So there’s good news and bad news, which do you want first?
Bad news? Alright.
The bad news is (and I’ve mentioned this many times before), that there is no safe place outdoors during a thunderstorm. You cannot do anything to guarantee your safety, only things to marginally improve your situation.
The good news?
Well, there really isn’t any good news.
When you read the lists of “places to avoid”, it really reinforces the idea that there is no safe place outdoors during a thunderstorm.
These lists usually look something like this: avoid high elevations, open fields, tall isolated objects, water, ridgelines, cave entrances, and overhangs.
Thunderstorm Survival: Plan A
Yes, I know I already said this, and yes, I know I already expressed my frustration with being told this by other resources, but honestly, the best thing you can do if caught in a thunderstorm if at all humanly possible, is get your ass indoors.
So, Thunderstorm Survival, Plan A? Get inside. No joke (you can finish your game of croquet later).
Your ideal shelter is a large enclosed building or car (avoid touching glass or metal). Open coverings and rain shelters will not protect you from lightning, they’ll only attract it.
If you make it inside a building, stay away from windows (they can explode if lighting strikes them). Also, remember that concrete floors and walls often contain wire mesh capable of conducting electricity – also stay away.
If you’re in a boat, then get the hell out of the water. But should this be impossible, better to stay in the boat than get yourself into the water (getting knocked unconscious in the water and drowning would not be fun).
There are effectively three levels of danger associated with areas in the backcountry when it comes to lightning, but all of them are still very dangerous and nowhere near as safe as being indoors:
- YOU’RE GOING TO GET STRUCK | Mountain summits, hilltops
- YOU’RE PROBABLY GOING TO GET STRUCK | Near tall trees (or any relatively tall object), in a broad open area, on a ridge or pass, on a boat or near water, at the entrance of a cave or under an overhang
- YOU’RE SAFER, BUT STILL FUCKED | Beneath a group of trees or bushes that are not the tallest in the area or in a ravine
Thunderstorm Survival: Plan B
Now we enter the realm of useful information for our interrupted backcountry adventures.
Before diving in, remember that there is no safe place outdoors during a thunderstorm. The measures described below are simply a means of reducing your risk of being struck by lightning, not eliminating said risk (you’re done for).
In all the cases above, the windward side of mountains (the side the storm is approaching from) is a more dangerous place to be if you absolutely have to choose.
If caught in a storm with no way of getting yourself inside, you should do/avoid/not do the following:
THINGS TO AVOID
- High elevations (ridges, mountain summits, tree tops)
- Large open spaces (meadows, plains, soccer fields)
- Tall, isolated objects (lone trees, obelisks, titans)
- Water (lakes, rivers, inflatable pools)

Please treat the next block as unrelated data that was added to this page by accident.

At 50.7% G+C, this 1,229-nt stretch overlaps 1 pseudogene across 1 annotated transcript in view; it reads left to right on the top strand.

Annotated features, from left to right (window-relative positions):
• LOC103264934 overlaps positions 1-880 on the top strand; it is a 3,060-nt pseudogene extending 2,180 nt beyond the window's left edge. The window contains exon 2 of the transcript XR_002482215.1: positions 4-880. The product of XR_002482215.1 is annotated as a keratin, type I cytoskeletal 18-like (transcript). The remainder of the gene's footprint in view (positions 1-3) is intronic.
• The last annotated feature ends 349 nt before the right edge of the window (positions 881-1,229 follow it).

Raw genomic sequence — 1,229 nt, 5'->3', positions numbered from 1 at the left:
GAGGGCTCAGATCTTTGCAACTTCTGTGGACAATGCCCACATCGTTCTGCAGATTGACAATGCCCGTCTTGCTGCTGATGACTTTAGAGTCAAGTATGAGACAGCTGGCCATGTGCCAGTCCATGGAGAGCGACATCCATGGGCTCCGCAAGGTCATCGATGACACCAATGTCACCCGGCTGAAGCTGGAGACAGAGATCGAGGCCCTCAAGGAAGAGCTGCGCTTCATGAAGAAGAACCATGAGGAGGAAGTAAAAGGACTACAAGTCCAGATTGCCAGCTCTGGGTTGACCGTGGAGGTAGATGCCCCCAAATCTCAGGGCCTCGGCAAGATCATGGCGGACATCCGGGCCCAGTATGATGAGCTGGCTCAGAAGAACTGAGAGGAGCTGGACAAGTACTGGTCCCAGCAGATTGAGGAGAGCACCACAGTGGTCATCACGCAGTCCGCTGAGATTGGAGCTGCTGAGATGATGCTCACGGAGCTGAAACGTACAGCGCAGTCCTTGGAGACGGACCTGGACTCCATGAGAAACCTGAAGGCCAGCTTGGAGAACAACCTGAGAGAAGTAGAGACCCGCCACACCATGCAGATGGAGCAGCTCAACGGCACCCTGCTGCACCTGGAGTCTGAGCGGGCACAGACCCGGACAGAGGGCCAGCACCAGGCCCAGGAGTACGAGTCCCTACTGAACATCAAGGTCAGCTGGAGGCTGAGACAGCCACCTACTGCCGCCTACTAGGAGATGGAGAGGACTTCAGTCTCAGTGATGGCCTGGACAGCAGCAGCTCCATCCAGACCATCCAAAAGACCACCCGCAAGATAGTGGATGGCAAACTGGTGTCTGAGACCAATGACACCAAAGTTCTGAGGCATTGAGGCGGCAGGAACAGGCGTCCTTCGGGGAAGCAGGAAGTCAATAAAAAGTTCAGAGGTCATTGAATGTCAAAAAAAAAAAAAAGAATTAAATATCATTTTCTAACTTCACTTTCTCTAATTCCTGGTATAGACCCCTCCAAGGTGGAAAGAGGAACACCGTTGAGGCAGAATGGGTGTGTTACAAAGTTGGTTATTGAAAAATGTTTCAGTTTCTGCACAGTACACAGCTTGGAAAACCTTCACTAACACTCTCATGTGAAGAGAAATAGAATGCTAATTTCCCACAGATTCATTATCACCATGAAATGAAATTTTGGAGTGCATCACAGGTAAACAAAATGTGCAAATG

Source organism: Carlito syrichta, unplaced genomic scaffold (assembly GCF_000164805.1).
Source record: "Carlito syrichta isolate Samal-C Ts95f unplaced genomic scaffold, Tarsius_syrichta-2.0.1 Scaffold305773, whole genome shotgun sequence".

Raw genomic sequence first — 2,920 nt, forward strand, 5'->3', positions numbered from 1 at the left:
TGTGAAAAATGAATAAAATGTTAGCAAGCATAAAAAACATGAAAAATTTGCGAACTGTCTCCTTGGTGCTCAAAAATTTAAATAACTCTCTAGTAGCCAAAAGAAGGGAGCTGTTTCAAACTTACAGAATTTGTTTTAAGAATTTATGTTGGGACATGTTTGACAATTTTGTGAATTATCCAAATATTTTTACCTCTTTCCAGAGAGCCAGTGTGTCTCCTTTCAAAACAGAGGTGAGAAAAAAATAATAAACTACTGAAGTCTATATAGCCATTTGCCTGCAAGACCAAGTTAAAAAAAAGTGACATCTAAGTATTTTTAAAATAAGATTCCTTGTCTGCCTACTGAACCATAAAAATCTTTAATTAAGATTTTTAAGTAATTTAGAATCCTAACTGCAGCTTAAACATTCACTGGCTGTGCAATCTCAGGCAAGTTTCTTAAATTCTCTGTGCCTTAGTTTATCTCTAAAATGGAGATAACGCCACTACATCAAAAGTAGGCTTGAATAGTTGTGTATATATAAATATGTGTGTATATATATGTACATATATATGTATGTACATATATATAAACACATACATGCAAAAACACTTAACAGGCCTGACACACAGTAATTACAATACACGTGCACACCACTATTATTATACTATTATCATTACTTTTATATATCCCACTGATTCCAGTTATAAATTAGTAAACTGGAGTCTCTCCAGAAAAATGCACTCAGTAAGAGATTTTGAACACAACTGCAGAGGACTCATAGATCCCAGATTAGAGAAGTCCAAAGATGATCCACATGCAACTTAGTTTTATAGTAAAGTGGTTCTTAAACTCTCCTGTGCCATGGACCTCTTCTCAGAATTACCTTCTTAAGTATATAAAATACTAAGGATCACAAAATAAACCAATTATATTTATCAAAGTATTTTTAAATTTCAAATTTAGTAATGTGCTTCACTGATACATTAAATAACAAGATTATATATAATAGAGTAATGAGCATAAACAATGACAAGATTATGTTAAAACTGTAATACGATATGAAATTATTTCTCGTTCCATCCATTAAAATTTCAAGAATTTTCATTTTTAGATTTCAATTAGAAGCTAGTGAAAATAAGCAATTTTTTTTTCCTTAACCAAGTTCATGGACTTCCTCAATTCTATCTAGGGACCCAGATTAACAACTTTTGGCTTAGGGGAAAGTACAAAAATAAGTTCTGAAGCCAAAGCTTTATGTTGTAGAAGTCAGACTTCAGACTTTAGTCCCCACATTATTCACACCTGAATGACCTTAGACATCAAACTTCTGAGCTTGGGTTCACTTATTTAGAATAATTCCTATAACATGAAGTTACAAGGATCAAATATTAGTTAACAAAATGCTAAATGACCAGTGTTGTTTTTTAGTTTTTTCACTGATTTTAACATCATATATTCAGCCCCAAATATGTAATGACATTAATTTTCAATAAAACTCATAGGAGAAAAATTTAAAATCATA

THINGS TO DO
- Get to the lowest elevation you can – avoid hilltops, ridges, and open fields (basically get into a wooded valley or cave).
- Spread out 50-100 ft / 15-30 m from anyone else in your group – lightning current can travel through the ground and strike multiple objects (and it’s better that just one of you goes down).
- Minimize your footprint by squatting with your feet together, your head tucked to your chest or between your knees, and your hands over your ears or flat on your knees (apparently physics says this uncomfortable position will help to channel lightning away from your vital organs in the case that you’re struck, but the usefulness of this position is debated).
- If in a forest, then hide yourself among the shortest group of trees you can, but stay away from their trunks (What? How? JUST DO IT!).
- If possible, find a cave and get inside as quickly as possible since the entrance to caves can be dangerous in thunderstorms (caves are not to be confused with overhangs, which can be very dangerous).
- If you are in a large open area, then get to the lowest point possible (good luck).
- If you’re in the water – get the hell out of and away from the water.
- If you have a foam pad or a pack, sit or crouch on it in the “please don’t strike me” lightning position.
THINGS TO NOT DO
- Don’t lie down – this gives lightning a larger target to hit (so if you lie down, just cross your arms over your chest and prepare to breathe your last breath).
- Don’t set up your tent. As much as it may sound logical to set up and crawl inside your tent, this will only give lightning a larger target (and probably break the “don’t lie down” rule).
- Don’t climb up hills or attempt to make it over that pass before the storm arrives.
- Don’t get into the water (and if you need to be told this, then I hope you’re paying close attention).
THINGS THAT MEAN YOUR TIME HAS COME
- Your hair standing on end may indicate that you are about to be struck – ASSUME THE LIGHTNING CROUCH (and pucker your butthole).
- If light metal objects begin vibrating you may be about to experience a lightning strike (why are you still next to metal?!) – ASSUME THE LIGHTNING CROUCH (and pray to your god – I hope it’s Zeus).
- Your skin beginning to tingle can also indicate that a lightning strike is imminent – ASSUME THE LIGHTNING CROUCH (and make sure to get a good selfie in before you’re horribly burned and/or killed).
- Hearing a crackling sound in your head? You’re about to be struck – ASSUME THE LIGHTNING CROUCH (and stop biting your tongue).
So we’ve learned a lot, yes?
Now, the next time you are outdoors when you shouldn’t be, you will at least be educated enough to avoid doing things to make your situation worse (do not “finish your game/those miles/that carpentry project”).
If you have any questions, comments, or further advice then leave a comment below.